Bismuth-containing semiconductor forms mid-IR laser diode

July 10, 2017
An electrically injected laser diode that relies on a bismuth-containing semiconductor and that emits continuous-wave in the mid-infrared at a 2.52 μm wavelength and a temperature of 80 K has been reported.
Content Dam Lfw Print Articles 2017 07 1707lfw Nb F2
Content Dam Lfw Print Articles 2017 07 1707lfw Nb F2
Content Dam Lfw Print Articles 2017 07 1707lfw Nb F2
Content Dam Lfw Print Articles 2017 07 1707lfw Nb F2
Content Dam Lfw Print Articles 2017 07 1707lfw Nb F2

An electrically injected laser diode that relies on a bismuth-containing semiconductor and that emits continuous-wave (CW) in the mid-infrared (mid-IR) at a 2.52 μm wavelength and a temperature of 80 K has been reported by a group of researchers at the Université de Montpellier and CNRS (both in Montpellier, France) and the Paul-Drude-Institut für Festkörperelektronik (Berlin, Germany). The laser can also emit pulsed light at a 2.71 μm wavelength at room temperature.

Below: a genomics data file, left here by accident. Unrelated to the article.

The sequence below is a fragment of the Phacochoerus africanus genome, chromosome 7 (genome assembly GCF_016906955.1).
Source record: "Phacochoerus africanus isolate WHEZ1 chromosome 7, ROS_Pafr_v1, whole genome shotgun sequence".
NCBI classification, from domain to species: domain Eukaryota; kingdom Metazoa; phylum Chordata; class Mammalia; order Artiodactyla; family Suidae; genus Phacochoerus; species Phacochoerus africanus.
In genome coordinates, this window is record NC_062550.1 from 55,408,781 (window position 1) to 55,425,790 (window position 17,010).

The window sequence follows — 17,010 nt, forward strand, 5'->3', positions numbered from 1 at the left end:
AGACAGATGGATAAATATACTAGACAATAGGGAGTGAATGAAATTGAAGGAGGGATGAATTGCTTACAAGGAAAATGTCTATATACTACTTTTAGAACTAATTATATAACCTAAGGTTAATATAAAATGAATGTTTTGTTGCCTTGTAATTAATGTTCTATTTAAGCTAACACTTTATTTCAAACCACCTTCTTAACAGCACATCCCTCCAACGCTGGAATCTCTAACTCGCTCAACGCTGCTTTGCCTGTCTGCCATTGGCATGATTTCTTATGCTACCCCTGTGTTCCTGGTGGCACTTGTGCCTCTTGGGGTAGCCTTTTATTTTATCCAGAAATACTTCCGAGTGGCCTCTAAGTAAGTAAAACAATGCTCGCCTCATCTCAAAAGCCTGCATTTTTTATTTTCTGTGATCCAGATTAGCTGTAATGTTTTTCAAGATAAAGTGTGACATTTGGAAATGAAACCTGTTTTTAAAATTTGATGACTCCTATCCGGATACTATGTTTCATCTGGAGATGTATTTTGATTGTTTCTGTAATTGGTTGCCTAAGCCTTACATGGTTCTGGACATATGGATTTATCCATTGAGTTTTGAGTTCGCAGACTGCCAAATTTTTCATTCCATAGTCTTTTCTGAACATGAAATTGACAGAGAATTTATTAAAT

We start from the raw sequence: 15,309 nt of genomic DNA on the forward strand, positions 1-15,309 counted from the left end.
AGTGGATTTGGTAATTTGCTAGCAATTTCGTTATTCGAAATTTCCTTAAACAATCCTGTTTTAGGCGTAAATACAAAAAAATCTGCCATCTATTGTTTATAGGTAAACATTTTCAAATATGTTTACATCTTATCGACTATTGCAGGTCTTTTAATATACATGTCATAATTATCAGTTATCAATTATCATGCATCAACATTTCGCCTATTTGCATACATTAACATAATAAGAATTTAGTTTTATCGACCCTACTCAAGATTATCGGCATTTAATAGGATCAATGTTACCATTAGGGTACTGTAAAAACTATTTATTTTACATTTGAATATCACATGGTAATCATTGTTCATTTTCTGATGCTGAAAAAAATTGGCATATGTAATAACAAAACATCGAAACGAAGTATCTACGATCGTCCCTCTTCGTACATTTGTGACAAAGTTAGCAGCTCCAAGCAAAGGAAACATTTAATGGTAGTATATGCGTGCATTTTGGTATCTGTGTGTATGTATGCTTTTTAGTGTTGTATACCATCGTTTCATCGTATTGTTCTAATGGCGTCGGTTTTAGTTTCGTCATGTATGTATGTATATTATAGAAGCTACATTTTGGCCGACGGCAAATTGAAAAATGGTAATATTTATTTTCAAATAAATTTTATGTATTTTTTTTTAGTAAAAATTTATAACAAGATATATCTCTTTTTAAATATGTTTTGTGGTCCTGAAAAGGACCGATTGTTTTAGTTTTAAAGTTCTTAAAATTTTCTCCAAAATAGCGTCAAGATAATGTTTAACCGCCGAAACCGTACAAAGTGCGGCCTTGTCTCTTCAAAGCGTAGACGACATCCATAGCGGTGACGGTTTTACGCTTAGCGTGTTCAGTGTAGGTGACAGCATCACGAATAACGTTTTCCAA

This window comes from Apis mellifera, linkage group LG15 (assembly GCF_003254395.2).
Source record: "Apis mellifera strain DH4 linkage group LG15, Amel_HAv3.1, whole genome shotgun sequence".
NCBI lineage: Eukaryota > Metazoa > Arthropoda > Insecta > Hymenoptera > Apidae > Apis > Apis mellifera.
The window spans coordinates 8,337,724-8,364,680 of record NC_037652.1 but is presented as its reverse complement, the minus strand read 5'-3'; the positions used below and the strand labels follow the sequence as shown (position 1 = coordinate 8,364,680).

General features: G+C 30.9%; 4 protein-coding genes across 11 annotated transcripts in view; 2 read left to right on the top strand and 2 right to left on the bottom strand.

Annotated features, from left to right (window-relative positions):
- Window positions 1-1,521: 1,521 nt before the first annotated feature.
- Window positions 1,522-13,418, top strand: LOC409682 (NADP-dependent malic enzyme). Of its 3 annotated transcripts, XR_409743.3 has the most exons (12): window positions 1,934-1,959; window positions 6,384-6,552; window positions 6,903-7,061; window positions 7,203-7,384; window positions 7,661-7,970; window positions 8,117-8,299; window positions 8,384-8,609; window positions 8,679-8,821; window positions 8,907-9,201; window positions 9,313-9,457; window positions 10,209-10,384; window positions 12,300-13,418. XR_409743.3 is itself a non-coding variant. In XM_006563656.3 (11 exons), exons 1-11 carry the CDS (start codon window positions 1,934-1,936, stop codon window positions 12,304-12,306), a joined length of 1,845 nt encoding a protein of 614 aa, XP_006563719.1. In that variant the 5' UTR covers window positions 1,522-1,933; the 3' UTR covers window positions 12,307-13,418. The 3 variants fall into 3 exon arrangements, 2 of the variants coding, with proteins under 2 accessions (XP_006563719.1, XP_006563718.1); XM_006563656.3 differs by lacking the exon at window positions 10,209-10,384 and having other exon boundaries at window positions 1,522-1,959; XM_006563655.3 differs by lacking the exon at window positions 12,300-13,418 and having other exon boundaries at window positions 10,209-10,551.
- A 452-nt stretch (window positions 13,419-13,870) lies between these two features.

Grown using molecular-beam epitaxy (MBE), the device is based on gallium arsenide bismuth (GaAs1-xBix) in the form of GaSbBi layers and GaSbBi/GaSb multiple quantum-well (MQW) structures with compositional proportions of GaSb0.885Bi0.115/GaSb. The researchers took great care to optimize the growth conditions to prevent the formation of droplets at the surface of the III-V-Bi epilayers, which would reduce performance. Atomic-force-microscope (AFM) measurements showed a root-mean-squared (RMS) roughness under 0.2 nm. Experimentally, at room temperature, the threshold current density for the 10 × 1160 μm2 area diode was 4.22 kA/cm2 under pulsed operation, while at 80 K, the threshold-current density was 586 A/cm2. The researchers aim to improve the GaSbBi/GaSb MQW structural quality, which will reduce the rather high threshold-current density. Reference: O. Delome et al., Appl. Phys. Lett. (2017); http://dx.doi.org/10.1063/1.4984799.

About the Author

John Wallace | Senior Technical Editor (1998-2022)

John Wallace was with Laser Focus World for nearly 25 years, retiring in late June 2022. He obtained a bachelor's degree in mechanical engineering and physics at Rutgers University and a master's in optical engineering at the University of Rochester. Before becoming an editor, John worked as an engineer at RCA, Exxon, Eastman Kodak, and GCA Corporation.

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